Gaza-bound Marianne, the Scandinavian trawler attempting to break the nine-year Israeli siege of the Gaza Strip, arrived at the Israeli port of Ashdod on Monday night after being captured by the Israeli army in international waters.
Marianne is part of the third Freedom Flotilla which was attempting to break the siege, along with three other boats.
On Sunday night, the Israeli navy announced they had captured the Scandinavian trawler and detained all on board “in international waters,” referring to the incident as "uneventful."
"Following their refusal the navy visited and searched the vessel in international waters in order to prevent their intended breach of the maritime blockade of the Gaza Strip," the statement said.
An Israeli naval and land blockade has restricted the movement of 1.8 million Palestinians and goods from and to the Gaza Strip since the Islamist Hamas movement won parliamentary elections and became its de-facto ruler in 2006, inflicting increasing hardship on the impoverished population.
Challenging the Israeli military statement, the Freedom Flotilla Coalition released a statement early Monday condemning the attack as "an act of state piracy."
The Freedom Flotilla Coalition called on their governments to strongly protest against the violation of international maritime law by the Israeli state and on all civil society organisations to condemn the actions of Israel.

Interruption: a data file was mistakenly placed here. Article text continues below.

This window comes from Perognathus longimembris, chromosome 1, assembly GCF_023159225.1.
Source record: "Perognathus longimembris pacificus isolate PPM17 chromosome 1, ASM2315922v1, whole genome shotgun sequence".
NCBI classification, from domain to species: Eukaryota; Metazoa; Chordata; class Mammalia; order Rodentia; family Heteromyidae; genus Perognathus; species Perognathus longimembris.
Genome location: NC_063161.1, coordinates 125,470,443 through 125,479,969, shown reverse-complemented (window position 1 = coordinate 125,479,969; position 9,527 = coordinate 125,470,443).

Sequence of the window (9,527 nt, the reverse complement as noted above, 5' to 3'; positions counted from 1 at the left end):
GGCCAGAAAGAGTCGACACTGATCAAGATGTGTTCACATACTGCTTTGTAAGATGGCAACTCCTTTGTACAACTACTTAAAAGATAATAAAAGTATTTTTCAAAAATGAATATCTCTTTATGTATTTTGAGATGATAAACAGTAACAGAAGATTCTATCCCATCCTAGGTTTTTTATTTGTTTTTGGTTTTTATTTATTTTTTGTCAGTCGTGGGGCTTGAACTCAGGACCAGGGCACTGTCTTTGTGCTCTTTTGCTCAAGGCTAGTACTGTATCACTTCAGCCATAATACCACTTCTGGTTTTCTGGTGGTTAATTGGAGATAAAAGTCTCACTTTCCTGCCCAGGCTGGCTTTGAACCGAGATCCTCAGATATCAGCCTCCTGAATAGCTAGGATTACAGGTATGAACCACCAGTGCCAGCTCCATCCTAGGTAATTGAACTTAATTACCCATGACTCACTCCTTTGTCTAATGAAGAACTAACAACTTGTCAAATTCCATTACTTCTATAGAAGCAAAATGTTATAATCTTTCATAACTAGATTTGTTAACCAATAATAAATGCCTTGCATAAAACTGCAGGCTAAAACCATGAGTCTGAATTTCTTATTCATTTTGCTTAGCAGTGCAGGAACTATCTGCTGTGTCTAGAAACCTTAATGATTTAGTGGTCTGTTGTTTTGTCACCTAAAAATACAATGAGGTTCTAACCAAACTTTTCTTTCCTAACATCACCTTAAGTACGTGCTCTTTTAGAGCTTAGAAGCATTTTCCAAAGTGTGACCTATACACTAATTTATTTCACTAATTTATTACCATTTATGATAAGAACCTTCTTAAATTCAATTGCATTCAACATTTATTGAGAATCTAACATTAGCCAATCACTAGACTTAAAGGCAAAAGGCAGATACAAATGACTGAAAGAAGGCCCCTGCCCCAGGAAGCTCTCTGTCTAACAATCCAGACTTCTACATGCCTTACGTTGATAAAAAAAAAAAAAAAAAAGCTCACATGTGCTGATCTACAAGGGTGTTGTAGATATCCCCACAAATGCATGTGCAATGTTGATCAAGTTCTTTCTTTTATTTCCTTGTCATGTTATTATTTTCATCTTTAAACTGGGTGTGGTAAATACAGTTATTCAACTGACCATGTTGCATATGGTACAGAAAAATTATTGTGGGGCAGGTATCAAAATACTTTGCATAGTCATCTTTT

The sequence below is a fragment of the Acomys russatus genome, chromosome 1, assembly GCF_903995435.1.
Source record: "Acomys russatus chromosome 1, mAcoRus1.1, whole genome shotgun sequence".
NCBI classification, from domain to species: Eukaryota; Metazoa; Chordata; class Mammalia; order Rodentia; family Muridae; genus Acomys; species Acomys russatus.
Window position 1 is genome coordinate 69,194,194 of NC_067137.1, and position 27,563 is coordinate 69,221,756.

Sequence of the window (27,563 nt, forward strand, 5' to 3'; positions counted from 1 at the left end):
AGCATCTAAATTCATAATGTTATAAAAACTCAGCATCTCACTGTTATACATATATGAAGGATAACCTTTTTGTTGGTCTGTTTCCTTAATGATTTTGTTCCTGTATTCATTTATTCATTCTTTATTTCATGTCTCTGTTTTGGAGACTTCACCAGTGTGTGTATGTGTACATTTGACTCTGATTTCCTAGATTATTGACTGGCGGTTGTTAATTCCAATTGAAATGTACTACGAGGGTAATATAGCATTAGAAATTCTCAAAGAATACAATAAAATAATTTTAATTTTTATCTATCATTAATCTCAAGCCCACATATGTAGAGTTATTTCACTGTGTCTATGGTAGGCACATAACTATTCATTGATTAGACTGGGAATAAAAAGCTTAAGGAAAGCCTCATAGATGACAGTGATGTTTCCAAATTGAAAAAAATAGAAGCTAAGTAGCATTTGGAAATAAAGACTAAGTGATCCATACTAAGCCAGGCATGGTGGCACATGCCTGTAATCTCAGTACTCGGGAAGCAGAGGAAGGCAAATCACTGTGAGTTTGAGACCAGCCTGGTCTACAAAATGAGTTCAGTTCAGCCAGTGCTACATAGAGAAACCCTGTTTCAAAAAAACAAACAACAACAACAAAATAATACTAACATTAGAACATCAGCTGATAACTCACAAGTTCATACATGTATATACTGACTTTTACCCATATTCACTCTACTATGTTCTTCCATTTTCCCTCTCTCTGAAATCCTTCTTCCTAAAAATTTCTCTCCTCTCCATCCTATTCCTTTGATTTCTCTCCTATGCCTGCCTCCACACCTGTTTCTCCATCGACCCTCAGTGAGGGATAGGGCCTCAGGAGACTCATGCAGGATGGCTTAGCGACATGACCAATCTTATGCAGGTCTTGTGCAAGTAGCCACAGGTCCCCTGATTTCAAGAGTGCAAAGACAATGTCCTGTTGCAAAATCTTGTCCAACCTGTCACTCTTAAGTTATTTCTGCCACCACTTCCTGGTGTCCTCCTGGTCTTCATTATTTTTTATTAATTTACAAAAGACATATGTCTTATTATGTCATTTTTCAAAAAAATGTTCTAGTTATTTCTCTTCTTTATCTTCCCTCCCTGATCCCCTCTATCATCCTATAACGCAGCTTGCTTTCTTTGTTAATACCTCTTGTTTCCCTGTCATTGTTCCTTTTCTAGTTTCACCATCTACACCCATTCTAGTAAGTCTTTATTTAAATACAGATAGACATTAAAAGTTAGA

Speaking to Ahram Online, Joe Catron, a BDS activist, said: "These abductions at sea are often quite brutal, involving beatings, electroshocks and strip-searches by Israeli naval forces and prison guards, even when Israel tells the media they happened 'without incident'," pointing out that the Freedom Flotilla Coalition announced that Israeli forces had attacked at least one crew member on the Marianne with an electroshock weapon.
"We're calling our national governments, demanding they pressure Israel to release these brave volunteers and end its blockade of the Gaza Strip immediately," Catron added.
Late Monday, the Swedish Foreign Ministry announced that they had presented a protest to Israel on the interception of the trawler Marianne in international waters, according to Ship to Gaza website.
The first attempt to break the siege with a flotilla was organised in 2010. Israeli forces raided the ships in international waters, killing nine activists and injuring dozens of others on the Turkish ship Mavi Marmara. A second attempt was organised out of Greece in 2011, but the vessels were turned back by the Greek coastguard.
Israeli PM Benjamin Netanyahu lauded the operation, insisting his government was right to take action against Hamas, the Islamist movement that rules Gaza, AFP reported.
Tens of human rights activists and politicians, among them Tunisia's former president Moncef Marzouki, Arab Israeli MP Basel Ghattas, along with members of the European Parliament, were on board Freedom Flotilla III.
Marzouki was deported by Israel to France on Tuesday, RT reported.
Marianne, the Scandinavian trawler carrying medical equipment and solar panels, set off in May to Gaza, stopping at Sicily in Italy, Helsingborg in Sweden, Copenhagen in Denmark, Galicia in Spain, and Lisbon in Portugal.
The flotilla was expected to arrive in Gaza before the end of June, Tiziano Ferri, the media coordinator for Freedom Flotilla III in Italy, told Ahram Online in mid-June.
Catron said he believes the Flotilla III mission was succesful despite all odds.
"By drawing global attention to Israel's crimes and helping build a worldwide movement to end them, Freedom Flotilla III had already succeeded before it sailed from its last stop."